MR BERGER: I don't know, Chairperson, but my argument goes wider, it incorporates both Mr Saloojee as well as Mr Ismail, and that is to say one has to look at the spirit of the legislation and what was intended. Clearly people who didn't apply for amnesty before the cut-off date, they missed the boat, but someone who comes forward and says "I was a Commander of MK during the period of the struggle", or like Mr Saloojee says "I was based in Zimbabwe and I was the Regional Commander responsible for the internal Ordinance section and there were operatives working under my command", anyone who knows anything about the history of that period knows exactly what that means, knows that that means that I commanded units who infiltrated weapons into the country for the purposes of carrying out attacks in which people were going to be killed. Bluntly put, that's what it means. And someone like Mr Ismail who says "This is my history. From 1973 to 1994, this is what I was doing, I was in the command structures of Umkhonto weSizwe. First Special Operations" - well I'm using shorthand because it's all there, "and then Ordinance." The whole point of MK was to wage an armed struggle against the apartheid State to attack Security Force targets, personnel, during which people were going to be killed. It's - I think the Afrikaans is "selfsprekend", it's so obvious that that is the ... And Mr Ismail and Mr Saloojee, they come forward and say "This was my role during the struggle and I'm applying for amnesty."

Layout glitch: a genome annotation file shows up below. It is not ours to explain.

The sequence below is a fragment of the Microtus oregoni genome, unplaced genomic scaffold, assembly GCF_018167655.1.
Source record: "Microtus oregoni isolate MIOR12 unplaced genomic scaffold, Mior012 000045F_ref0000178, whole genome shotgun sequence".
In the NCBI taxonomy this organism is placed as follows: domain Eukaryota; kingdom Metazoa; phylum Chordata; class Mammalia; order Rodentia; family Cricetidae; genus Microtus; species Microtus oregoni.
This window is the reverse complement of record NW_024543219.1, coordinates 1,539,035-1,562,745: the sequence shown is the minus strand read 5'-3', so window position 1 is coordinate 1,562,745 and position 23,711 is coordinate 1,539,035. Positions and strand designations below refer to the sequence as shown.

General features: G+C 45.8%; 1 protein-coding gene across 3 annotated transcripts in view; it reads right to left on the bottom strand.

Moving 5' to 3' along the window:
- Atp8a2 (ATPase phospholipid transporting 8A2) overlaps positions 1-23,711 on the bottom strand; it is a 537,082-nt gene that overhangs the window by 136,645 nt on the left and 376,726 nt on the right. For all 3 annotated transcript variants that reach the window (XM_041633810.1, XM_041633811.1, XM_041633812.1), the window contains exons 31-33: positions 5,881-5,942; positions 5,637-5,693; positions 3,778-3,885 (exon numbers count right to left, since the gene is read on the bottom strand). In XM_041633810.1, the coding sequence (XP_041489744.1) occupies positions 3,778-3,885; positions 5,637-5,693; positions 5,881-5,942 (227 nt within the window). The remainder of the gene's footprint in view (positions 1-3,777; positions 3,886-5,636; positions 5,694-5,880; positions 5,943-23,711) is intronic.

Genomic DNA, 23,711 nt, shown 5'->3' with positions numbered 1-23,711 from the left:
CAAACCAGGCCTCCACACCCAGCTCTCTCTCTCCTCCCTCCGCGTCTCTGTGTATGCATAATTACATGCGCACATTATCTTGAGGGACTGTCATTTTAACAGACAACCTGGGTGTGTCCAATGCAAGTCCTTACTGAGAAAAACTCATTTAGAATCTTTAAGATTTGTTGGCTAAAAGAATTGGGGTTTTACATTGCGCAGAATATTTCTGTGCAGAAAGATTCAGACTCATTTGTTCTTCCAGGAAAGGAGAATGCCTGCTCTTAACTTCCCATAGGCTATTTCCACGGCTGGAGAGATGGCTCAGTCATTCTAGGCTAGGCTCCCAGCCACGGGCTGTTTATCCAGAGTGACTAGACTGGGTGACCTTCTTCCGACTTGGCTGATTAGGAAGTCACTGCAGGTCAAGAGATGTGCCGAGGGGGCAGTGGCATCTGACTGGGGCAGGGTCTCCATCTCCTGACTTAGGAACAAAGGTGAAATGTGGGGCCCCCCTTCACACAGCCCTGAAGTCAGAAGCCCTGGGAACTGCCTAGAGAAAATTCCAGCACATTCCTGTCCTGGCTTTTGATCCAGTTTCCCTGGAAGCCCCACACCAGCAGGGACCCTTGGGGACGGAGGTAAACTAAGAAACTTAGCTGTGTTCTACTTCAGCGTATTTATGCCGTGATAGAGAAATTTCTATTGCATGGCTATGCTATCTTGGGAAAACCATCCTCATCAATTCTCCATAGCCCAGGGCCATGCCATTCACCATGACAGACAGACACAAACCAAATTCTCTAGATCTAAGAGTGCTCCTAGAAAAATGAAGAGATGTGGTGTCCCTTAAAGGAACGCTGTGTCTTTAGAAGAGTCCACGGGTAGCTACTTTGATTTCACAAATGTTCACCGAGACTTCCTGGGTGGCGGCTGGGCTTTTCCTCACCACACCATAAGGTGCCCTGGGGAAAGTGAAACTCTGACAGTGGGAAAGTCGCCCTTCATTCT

My submission is that it would be a very narrow interpretation of the Act to say that because you did not give a definitive list of the operations which could be attached to your name, you can't come and give further particulars at a later stage. In fact, the Act makes provision for the furnishing of further particulars. Section 19 I think it is.

CHAIRPERSON: But weren't further particulars asked? In the sense of "Tell us what you've been doing."

MR BERGER: Well not in relation to everything, no. For example ...(intervention)

CHAIRPERSON: Well you can't ask for particulars if you yourself don't whether they were involved in a certain incident, you can only ask if there's some reference to an incident.

MR BERGER: Well that's the problem with people in command positions. You know, for example I can refer you to the ANC's submissions ...(intervention)

CHAIRPERSON: No, I appreciate the problem there, it's a very practical problem but it's also a legal problem and how to link the two.

MR BERGER: At the start of Appendix 4, the list of MK operations in the submissions dated the 12th of May '97, the ANC say: